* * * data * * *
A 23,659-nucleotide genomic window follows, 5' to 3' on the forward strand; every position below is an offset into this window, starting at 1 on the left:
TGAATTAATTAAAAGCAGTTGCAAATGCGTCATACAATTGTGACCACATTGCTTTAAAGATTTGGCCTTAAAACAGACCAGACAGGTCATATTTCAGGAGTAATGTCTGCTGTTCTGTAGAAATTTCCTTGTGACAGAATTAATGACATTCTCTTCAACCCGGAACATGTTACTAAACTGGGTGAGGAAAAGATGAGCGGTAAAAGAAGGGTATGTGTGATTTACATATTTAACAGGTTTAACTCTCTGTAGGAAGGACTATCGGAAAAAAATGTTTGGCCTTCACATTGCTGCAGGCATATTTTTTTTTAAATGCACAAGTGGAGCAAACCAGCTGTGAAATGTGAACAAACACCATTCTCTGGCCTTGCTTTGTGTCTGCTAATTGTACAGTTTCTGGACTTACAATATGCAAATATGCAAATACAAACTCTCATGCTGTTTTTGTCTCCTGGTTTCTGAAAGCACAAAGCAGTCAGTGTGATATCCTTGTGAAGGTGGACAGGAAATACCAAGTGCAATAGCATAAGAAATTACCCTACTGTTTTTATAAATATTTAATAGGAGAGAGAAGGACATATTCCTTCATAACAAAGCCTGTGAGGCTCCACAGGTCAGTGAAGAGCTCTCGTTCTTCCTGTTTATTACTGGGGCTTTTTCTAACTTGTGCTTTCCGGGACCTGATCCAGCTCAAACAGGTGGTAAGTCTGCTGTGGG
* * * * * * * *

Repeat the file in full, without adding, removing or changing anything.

A 23,659-nucleotide genomic window follows, 5' to 3' on the forward strand; every position below is an offset into this window, starting at 1 on the left:
TGAATTAATTAAAAGCAGTTGCAAATGCGTCATACAATTGTGACCACATTGCTTTAAAGATTTGGCCTTAAAACAGACCAGACAGGTCATATTTCAGGAGTAATGTCTGCTGTTCTGTAGAAATTTCCTTGTGACAGAATTAATGACATTCTCTTCAACCCGGAACATGTTACTAAACTGGGTGAGGAAAAGATGAGCGGTAAAAGAAGGGTATGTGTGATTTACATATTTAACAGGTTTAACTCTCTGTAGGAAGGACTATCGGAAAAAAATGTTTGGCCTTCACATTGCTGCAGGCATATTTTTTTTTAAATGCACAAGTGGAGCAAACCAGCTGTGAAATGTGAACAAACACCATTCTCTGGCCTTGCTTTGTGTCTGCTAATTGTACAGTTTCTGGACTTACAATATGCAAATATGCAAATACAAACTCTCATGCTGTTTTTGTCTCCTGGTTTCTGAAAGCACAAAGCAGTCAGTGTGATATCCTTGTGAAGGTGGACAGGAAATACCAAGTGCAATAGCATAAGAAATTACCCTACTGTTTTTATAAATATTTAATAGGAGAGAGAAGGACATATTCCTTCATAACAAAGCCTGTGAGGCTCCACAGGTCAGTGAAGAGCTCTCGTTCTTCCTGTTTATTACTGGGGCTTTTTCTAACTTGTGCTTTCCGGGACCTGATCCAGCTCAAACAGGTGGTAAGTCTGCTGTGGG